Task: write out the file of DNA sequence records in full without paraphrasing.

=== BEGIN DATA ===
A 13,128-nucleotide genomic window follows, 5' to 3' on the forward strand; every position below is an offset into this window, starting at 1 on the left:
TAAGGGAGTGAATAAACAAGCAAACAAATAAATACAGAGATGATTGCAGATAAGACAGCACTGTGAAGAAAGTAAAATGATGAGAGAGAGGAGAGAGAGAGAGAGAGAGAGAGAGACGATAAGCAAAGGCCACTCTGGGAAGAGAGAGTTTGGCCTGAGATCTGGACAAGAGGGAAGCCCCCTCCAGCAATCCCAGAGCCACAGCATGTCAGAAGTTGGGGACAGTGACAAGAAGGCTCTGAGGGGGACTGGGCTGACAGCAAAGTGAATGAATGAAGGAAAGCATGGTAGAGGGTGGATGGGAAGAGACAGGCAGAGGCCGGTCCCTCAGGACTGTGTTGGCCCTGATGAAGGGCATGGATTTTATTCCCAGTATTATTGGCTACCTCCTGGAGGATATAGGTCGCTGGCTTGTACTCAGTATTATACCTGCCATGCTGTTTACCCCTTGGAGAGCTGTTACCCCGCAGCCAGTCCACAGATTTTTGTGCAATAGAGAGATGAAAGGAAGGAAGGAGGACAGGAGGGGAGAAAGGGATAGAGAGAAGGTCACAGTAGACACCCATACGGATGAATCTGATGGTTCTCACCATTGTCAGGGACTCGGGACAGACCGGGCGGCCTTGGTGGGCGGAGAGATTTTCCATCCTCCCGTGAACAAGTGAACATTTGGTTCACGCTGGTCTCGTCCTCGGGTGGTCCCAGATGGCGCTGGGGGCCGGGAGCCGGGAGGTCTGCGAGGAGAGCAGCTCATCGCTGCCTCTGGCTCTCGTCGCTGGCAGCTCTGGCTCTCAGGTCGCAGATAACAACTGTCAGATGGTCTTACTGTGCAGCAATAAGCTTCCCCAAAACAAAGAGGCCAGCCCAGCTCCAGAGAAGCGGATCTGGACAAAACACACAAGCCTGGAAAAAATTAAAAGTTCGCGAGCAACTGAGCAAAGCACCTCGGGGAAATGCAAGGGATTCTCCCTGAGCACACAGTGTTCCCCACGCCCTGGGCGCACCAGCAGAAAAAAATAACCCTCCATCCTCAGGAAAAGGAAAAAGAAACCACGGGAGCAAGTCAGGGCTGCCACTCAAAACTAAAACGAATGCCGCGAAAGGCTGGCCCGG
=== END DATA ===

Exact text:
A 13,128-nucleotide genomic window follows, 5' to 3' on the forward strand; every position below is an offset into this window, starting at 1 on the left:
TAAGGGAGTGAATAAACAAGCAAACAAATAAATACAGAGATGATTGCAGATAAGACAGCACTGTGAAGAAAGTAAAATGATGAGAGAGAGGAGAGAGAGAGAGAGAGAGAGAGAGACGATAAGCAAAGGCCACTCTGGGAAGAGAGAGTTTGGCCTGAGATCTGGACAAGAGGGAAGCCCCCTCCAGCAATCCCAGAGCCACAGCATGTCAGAAGTTGGGGACAGTGACAAGAAGGCTCTGAGGGGGACTGGGCTGACAGCAAAGTGAATGAATGAAGGAAAGCATGGTAGAGGGTGGATGGGAAGAGACAGGCAGAGGCCGGTCCCTCAGGACTGTGTTGGCCCTGATGAAGGGCATGGATTTTATTCCCAGTATTATTGGCTACCTCCTGGAGGATATAGGTCGCTGGCTTGTACTCAGTATTATACCTGCCATGCTGTTTACCCCTTGGAGAGCTGTTACCCCGCAGCCAGTCCACAGATTTTTGTGCAATAGAGAGATGAAAGGAAGGAAGGAGGACAGGAGGGGAGAAAGGGATAGAGAGAAGGTCACAGTAGACACCCATACGGATGAATCTGATGGTTCTCACCATTGTCAGGGACTCGGGACAGACCGGGCGGCCTTGGTGGGCGGAGAGATTTTCCATCCTCCCGTGAACAAGTGAACATTTGGTTCACGCTGGTCTCGTCCTCGGGTGGTCCCAGATGGCGCTGGGGGCCGGGAGCCGGGAGGTCTGCGAGGAGAGCAGCTCATCGCTGCCTCTGGCTCTCGTCGCTGGCAGCTCTGGCTCTCAGGTCGCAGATAACAACTGTCAGATGGTCTTACTGTGCAGCAATAAGCTTCCCCAAAACAAAGAGGCCAGCCCAGCTCCAGAGAAGCGGATCTGGACAAAACACACAAGCCTGGAAAAAATTAAAAGTTCGCGAGCAACTGAGCAAAGCACCTCGGGGAAATGCAAGGGATTCTCCCTGAGCACACAGTGTTCCCCACGCCCTGGGCGCACCAGCAGAAAAAAATAACCCTCCATCCTCAGGAAAAGGAAAAAGAAACCACGGGAGCAAGTCAGGGCTGCCACTCAAAACTAAAACGAATGCCGCGAAAGGCTGGCCCGG